“Am I here? Of course I am, yes.”
I think it’s sometimes human nature to add meaning to things that, in reality, make little sense. In loss, people give themselves comfort by using something as a sign that the person they’ve lost is still with them…for example, it might be a bird. I went a good time after my Mum passed away without feeling that.
The closest I came to a “She’s still with us” moment was directly after she passed away, in Papworth Hospital. The life support machines had been turned off, we were all in tears…for myself I felt lost and unsure what to do…and then the fire alarm went off. Evacuate. I could almost hear my Mum saying, “Stop fussing, just get on with it!” It was a moment that in great sadness gave us a little laugh. Mum was kicking us out.
Life goes on, but we were now faced with living what would need to be a ‘new normal’. It wasn’t easy for any of us. I started suffering hugely with anxiety and low mood. For the first time I had an anxiety attack…it felt like I was having a heart attack. My ribs felt like they were coming in on themselves and intertwining. It was terrifying. Things that you wouldn’t expect to change started to change. My stomach started to play up frequently. I wasn’t sleeping. I was in a hole. I had days when I was ‘here’, but did not actually feel ‘here’. I kept a lot of it hidden.
And then…life changes. One of the biggest things I felt after Mum passed away was a change in perspective. Life is too short. My Mum was 55. I was half way to 55 at that point. What if that’s what I have left? What if I don’t have that long? I started to think about myself, my own happiness…and I started a new life. New home, new relationship…I’ll stop short of saying new me!
One of the first evenings out that I had with Lori ended with us walking to the car and looking around. It was a cold night, but the sky was clear and the moon looked huge. We’d talked about my Mum a lot on the night, as well as how it affected me (it felt good to get it out and to have someone willing to listen). Lori pointed at the moon and said about how bright it was, saying, “That’s your Mum watching us.”
Not long after, we had everything happen with Dan. Lori was late but we thought it was down to stress because of everything that had happened. I was on a late at work, Lori finished around 5 or 6. The moon was bright again. Lori decided to get a pregnancy test…by now we’d talked a lot about how a bright moon seemed to relate to us that Mum was watching…and we found out we were expecting.
I know it sounds absolutely crazy to anybody that hasn’t been through anything like this, or for anybody that hasn’t attached a significance like that to something else…but we took the brightness and size of the moon to mean that this was my Mum’s way of saying she was happy about it.
It is a bit crazy, really. But it’s become one of those things that gives me comfort – and, ultimately, that’s why people give different meanings to these objects and things.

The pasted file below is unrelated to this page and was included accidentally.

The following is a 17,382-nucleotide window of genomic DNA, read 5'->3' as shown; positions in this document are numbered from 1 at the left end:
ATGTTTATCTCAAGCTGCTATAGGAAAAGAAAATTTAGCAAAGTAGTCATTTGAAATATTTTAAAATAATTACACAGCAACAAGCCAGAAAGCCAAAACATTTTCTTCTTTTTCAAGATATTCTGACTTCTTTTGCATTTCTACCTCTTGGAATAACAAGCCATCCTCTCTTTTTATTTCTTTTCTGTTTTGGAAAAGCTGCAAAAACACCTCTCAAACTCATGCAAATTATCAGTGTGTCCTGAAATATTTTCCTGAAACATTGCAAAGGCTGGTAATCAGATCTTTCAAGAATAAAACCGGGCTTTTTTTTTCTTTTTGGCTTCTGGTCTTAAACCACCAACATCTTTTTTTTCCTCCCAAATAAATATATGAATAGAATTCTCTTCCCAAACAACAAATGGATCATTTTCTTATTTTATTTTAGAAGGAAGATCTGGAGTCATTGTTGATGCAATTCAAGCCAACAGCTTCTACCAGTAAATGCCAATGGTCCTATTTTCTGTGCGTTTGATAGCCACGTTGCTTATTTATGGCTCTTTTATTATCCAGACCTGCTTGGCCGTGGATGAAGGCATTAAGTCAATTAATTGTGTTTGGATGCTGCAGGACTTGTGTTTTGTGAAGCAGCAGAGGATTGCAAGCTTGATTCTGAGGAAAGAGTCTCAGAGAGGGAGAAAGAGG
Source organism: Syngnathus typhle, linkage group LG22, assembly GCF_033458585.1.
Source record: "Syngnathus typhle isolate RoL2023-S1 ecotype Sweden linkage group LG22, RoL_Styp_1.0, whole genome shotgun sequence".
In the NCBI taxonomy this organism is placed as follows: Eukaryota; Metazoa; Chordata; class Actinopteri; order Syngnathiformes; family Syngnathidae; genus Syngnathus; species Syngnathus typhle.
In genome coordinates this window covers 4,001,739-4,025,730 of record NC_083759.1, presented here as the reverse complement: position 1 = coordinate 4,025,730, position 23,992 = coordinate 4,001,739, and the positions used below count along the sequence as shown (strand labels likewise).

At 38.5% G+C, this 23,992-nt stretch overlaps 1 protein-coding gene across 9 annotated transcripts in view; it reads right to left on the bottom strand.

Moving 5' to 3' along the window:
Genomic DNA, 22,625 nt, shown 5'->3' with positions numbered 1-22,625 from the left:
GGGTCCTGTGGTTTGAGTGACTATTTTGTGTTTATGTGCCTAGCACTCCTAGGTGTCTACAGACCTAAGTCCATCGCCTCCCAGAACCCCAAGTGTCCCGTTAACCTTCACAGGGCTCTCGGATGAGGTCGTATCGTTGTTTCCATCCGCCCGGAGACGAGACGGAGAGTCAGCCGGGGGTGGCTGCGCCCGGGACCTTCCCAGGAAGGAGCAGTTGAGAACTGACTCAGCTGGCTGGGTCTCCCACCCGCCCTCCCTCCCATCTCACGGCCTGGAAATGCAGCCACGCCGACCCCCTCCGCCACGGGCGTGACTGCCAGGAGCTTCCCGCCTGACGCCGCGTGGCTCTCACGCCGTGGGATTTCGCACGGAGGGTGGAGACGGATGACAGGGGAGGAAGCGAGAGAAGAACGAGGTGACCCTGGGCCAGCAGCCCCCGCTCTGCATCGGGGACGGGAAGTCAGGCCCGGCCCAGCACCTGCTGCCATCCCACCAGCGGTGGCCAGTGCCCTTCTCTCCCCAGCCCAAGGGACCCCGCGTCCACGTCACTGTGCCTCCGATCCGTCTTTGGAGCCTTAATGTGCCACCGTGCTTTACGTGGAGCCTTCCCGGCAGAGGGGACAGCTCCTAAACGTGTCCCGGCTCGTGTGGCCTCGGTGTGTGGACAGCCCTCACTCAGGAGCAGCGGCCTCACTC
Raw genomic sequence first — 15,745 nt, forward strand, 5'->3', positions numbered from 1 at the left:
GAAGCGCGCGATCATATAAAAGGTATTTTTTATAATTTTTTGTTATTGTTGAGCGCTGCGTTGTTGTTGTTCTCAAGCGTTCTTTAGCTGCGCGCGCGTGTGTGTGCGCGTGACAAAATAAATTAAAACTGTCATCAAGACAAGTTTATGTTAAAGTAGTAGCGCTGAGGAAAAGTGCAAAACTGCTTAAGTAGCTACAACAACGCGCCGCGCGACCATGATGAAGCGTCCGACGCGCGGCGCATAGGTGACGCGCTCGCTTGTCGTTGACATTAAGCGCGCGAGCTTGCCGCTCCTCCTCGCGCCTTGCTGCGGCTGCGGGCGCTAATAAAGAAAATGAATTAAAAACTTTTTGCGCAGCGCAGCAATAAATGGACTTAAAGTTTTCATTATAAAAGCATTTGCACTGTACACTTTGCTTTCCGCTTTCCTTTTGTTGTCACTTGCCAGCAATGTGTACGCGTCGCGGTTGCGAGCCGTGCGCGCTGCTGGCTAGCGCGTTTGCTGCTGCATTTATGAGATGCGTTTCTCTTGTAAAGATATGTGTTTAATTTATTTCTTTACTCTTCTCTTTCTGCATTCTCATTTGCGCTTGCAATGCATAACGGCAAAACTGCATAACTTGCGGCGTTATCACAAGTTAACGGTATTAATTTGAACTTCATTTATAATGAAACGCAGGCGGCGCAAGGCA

And I’m not for one second saying my Mum was the size of the moon. She wasn’t. And she’d have killed me if I said something like that!
For those that have read my recent Facebook & Twitter posts, you’ll know that I’m currently running 60k in November, raising money for Royal Papworth Hospital Charity and Tiny Changes. I’m now just over 20k of the way there.
Last night, I was tired…but knew I had to go for a run. The thing I’ve found with these half hour outings is that sometimes the hardest bit is to motivate yourself to get out, pass that mental hurdle…and in a way, that’s true of every challenge I’ve done – for example, the Three Peaks…you reach that point where your mind is telling you to give up, but you have to overcome it. It is often the hardest part.
After I got out and started running, I found I was having one of those runs…Spotify packed in, my pace went off…it was a nightmare. But then I looked up and, on the darkest night, the moon was shining bright. A reminder of why I’m doing the run. My Mum, she’s still watching me. I carried on.
And I will continue to carry on and reach that 60k.
Another difficult run I had, where half way through I started to think “I can’t do this today”, was met half way through by the Frightened Rabbit song ‘Head Rolls Off’ playing on Spotify. The lyric, “While I’m alive, I’ll make tiny changes to Earth” ringing through my ears. The lyric that inspired the name for the charity, Tiny Changes. Another reminder…don’t forget why you’re doing this.
Something carries on.
If you’d like to sponsor me on my 60k in November…please click here and use the donate button at the bottom of the post to donate to Papworth Hospital in memory of my Mum: https://m.facebook.com/story.php?story_fbid=624717261392302&id=100015621019285
Or if you’d like to donate to Tiny Changes, a charity that does great work for young people suffering with mental health problems, please donate here: https://www.justgiving.com/fundraising/adam-is-going-running?newPage=True
Cheers for reading, thanks to anybody that has donated and thanks to those that do donate.
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